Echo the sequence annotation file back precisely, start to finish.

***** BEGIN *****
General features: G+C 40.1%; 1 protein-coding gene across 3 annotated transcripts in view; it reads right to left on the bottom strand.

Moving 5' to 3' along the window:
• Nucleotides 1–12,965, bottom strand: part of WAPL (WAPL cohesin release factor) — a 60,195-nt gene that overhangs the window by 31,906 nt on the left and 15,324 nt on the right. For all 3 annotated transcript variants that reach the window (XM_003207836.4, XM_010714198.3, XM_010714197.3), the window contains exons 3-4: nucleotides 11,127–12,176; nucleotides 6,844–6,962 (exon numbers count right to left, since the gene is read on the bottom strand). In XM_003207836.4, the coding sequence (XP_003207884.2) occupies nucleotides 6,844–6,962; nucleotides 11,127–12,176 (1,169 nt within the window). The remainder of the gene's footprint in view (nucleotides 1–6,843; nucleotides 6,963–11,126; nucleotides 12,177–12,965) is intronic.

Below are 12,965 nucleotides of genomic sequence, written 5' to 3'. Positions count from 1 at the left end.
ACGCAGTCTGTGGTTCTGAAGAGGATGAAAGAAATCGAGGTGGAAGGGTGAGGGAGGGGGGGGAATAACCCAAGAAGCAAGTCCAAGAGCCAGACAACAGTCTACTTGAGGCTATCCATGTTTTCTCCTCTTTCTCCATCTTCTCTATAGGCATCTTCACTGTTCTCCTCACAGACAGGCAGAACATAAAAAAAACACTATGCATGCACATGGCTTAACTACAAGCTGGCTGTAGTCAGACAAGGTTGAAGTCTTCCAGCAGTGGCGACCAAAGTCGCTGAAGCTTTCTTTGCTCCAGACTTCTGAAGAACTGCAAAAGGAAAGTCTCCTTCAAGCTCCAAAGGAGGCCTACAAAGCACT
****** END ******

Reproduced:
General features: G+C 40.1%; 1 protein-coding gene across 3 annotated transcripts in view; it reads right to left on the bottom strand.

Moving 5' to 3' along the window:
• Nucleotides 1–12,965, bottom strand: part of WAPL (WAPL cohesin release factor) — a 60,195-nt gene that overhangs the window by 31,906 nt on the left and 15,324 nt on the right. For all 3 annotated transcript variants that reach the window (XM_003207836.4, XM_010714198.3, XM_010714197.3), the window contains exons 3-4: nucleotides 11,127–12,176; nucleotides 6,844–6,962 (exon numbers count right to left, since the gene is read on the bottom strand). In XM_003207836.4, the coding sequence (XP_003207884.2) occupies nucleotides 6,844–6,962; nucleotides 11,127–12,176 (1,169 nt within the window). The remainder of the gene's footprint in view (nucleotides 1–6,843; nucleotides 6,963–11,126; nucleotides 12,177–12,965) is intronic.

Below are 12,965 nucleotides of genomic sequence, written 5' to 3'. Positions count from 1 at the left end.
ACGCAGTCTGTGGTTCTGAAGAGGATGAAAGAAATCGAGGTGGAAGGGTGAGGGAGGGGGGGGAATAACCCAAGAAGCAAGTCCAAGAGCCAGACAACAGTCTACTTGAGGCTATCCATGTTTTCTCCTCTTTCTCCATCTTCTCTATAGGCATCTTCACTGTTCTCCTCACAGACAGGCAGAACATAAAAAAAACACTATGCATGCACATGGCTTAACTACAAGCTGGCTGTAGTCAGACAAGGTTGAAGTCTTCCAGCAGTGGCGACCAAAGTCGCTGAAGCTTTCTTTGCTCCAGACTTCTGAAGAACTGCAAAAGGAAAGTCTCCTTCAAGCTCCAAAGGAGGCCTACAAAGCACT